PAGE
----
“While the opinion leaves open the possibility that people like the Fazaga plaintiffs could nonetheless pursue claims based on public information about government surveillance, most people need sensitive government information to help prove that his surveillance was illegal. The ruling could make it easier for the government to protect such information from judges, and therefore more difficult for most people challenging the surveillance to prove their claims and seek justice in court,” the publication reported.

The need for deeper FISA reforms has been a key call from critics of previous EU-US data transfer agreements (before Privacy Shield there was Safe Harbor – which was annulled by the CJEU in 2015).

Last month, the White House said the agreement reached in principle would allow EU citizens to “seek redress from a new tiered redress mechanism that includes an independent Data Protection Review Tribunal composed of persons selected from outside the U.S. government who would have full jurisdiction to adjudicate claims and order necessary corrective action.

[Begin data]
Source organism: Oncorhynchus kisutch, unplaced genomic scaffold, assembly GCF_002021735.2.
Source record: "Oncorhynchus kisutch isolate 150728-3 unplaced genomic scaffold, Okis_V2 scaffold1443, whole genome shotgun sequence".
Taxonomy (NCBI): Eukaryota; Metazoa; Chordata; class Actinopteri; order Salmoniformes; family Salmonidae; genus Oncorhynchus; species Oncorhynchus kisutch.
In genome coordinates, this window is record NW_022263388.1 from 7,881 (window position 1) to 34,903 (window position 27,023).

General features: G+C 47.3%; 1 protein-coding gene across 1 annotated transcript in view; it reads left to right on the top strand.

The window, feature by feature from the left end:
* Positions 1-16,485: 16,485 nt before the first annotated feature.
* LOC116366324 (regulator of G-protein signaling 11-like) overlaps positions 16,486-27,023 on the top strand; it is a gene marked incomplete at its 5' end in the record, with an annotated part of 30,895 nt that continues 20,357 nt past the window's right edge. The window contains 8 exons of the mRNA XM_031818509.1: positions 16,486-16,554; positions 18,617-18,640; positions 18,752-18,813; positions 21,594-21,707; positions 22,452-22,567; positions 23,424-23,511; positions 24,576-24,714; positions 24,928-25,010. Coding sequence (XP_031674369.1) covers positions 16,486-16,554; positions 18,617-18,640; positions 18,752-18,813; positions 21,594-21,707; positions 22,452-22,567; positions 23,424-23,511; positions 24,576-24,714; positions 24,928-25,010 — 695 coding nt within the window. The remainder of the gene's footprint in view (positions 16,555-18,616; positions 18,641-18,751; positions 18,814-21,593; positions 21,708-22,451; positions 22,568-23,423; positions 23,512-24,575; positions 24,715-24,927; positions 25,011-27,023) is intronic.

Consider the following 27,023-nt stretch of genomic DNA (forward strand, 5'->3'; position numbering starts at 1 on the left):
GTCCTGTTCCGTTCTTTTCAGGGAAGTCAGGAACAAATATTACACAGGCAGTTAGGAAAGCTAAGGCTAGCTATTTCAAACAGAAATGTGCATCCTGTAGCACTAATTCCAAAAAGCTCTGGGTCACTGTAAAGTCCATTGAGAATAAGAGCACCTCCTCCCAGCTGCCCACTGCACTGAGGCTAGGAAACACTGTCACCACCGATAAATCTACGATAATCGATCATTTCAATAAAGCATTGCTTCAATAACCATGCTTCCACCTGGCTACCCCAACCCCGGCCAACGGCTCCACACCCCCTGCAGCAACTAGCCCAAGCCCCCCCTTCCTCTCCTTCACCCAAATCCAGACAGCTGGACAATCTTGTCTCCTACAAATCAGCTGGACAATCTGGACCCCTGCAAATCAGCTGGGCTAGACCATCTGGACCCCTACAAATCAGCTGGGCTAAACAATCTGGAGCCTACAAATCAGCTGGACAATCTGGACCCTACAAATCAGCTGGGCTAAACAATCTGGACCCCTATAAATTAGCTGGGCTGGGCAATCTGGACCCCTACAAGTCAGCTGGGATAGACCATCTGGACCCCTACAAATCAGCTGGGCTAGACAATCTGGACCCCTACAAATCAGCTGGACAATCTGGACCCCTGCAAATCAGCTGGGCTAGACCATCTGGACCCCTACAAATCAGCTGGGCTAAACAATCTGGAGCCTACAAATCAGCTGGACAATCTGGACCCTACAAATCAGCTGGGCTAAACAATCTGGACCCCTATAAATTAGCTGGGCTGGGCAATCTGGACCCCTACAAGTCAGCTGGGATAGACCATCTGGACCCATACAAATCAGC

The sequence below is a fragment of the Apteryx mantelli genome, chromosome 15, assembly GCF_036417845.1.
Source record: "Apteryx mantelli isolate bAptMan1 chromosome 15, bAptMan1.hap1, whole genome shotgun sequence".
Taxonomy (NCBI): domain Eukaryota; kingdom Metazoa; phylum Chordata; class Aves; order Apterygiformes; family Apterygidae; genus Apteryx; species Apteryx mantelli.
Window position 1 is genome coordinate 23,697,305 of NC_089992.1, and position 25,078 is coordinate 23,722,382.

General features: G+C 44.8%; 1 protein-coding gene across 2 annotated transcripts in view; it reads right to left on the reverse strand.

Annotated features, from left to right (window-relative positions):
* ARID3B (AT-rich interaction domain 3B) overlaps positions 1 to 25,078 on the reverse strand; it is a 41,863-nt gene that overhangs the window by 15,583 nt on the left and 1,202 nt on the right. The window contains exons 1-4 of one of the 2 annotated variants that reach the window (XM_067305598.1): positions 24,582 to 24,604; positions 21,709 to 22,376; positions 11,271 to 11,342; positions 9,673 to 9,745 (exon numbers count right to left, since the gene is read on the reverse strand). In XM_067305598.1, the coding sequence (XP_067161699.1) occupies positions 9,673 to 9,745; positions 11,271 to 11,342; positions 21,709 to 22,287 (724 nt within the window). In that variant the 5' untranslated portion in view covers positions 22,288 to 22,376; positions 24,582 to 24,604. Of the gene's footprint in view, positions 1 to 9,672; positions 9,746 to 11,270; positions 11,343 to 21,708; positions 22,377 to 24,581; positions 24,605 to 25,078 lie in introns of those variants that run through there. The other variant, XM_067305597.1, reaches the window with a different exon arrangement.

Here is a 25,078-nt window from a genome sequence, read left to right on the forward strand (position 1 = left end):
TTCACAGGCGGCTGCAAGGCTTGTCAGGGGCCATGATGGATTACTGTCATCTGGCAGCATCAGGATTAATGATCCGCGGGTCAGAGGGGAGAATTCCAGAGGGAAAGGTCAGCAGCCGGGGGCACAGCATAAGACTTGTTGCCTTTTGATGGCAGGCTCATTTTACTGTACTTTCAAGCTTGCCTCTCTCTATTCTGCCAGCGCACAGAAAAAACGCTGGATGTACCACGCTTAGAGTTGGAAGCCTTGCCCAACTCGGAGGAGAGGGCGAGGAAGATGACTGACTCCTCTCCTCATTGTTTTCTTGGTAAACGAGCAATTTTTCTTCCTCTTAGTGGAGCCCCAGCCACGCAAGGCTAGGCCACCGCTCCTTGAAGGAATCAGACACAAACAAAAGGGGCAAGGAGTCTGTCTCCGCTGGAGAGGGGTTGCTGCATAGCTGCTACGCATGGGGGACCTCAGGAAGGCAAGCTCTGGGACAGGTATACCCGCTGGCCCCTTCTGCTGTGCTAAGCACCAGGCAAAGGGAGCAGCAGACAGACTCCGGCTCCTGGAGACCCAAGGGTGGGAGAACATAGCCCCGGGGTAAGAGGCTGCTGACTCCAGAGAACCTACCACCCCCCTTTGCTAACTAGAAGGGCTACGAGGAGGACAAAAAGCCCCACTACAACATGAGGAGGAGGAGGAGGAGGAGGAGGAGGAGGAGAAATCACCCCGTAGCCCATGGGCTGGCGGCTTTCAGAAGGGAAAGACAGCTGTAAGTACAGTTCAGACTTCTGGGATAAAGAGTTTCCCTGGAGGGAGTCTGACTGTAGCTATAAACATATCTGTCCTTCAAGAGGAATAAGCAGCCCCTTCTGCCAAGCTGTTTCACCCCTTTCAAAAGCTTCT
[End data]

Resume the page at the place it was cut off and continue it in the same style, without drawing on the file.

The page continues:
However, the legal status of this “court of review” will be essential, as the EDPB statement points out.

Moreover, if the US Supreme Court takes a different view that essentially nullifies any deal promised by the Biden administration by making it impossible for EU citizens to get the information they need to be able to sue action against the US government that would compromise the ability of EU citizens to Actually seek redress… And, well, the CJEU has made it clear that EU individuals subject to unlawful surveillance in a third country must have a genuine and meaningful way to pursue their liability.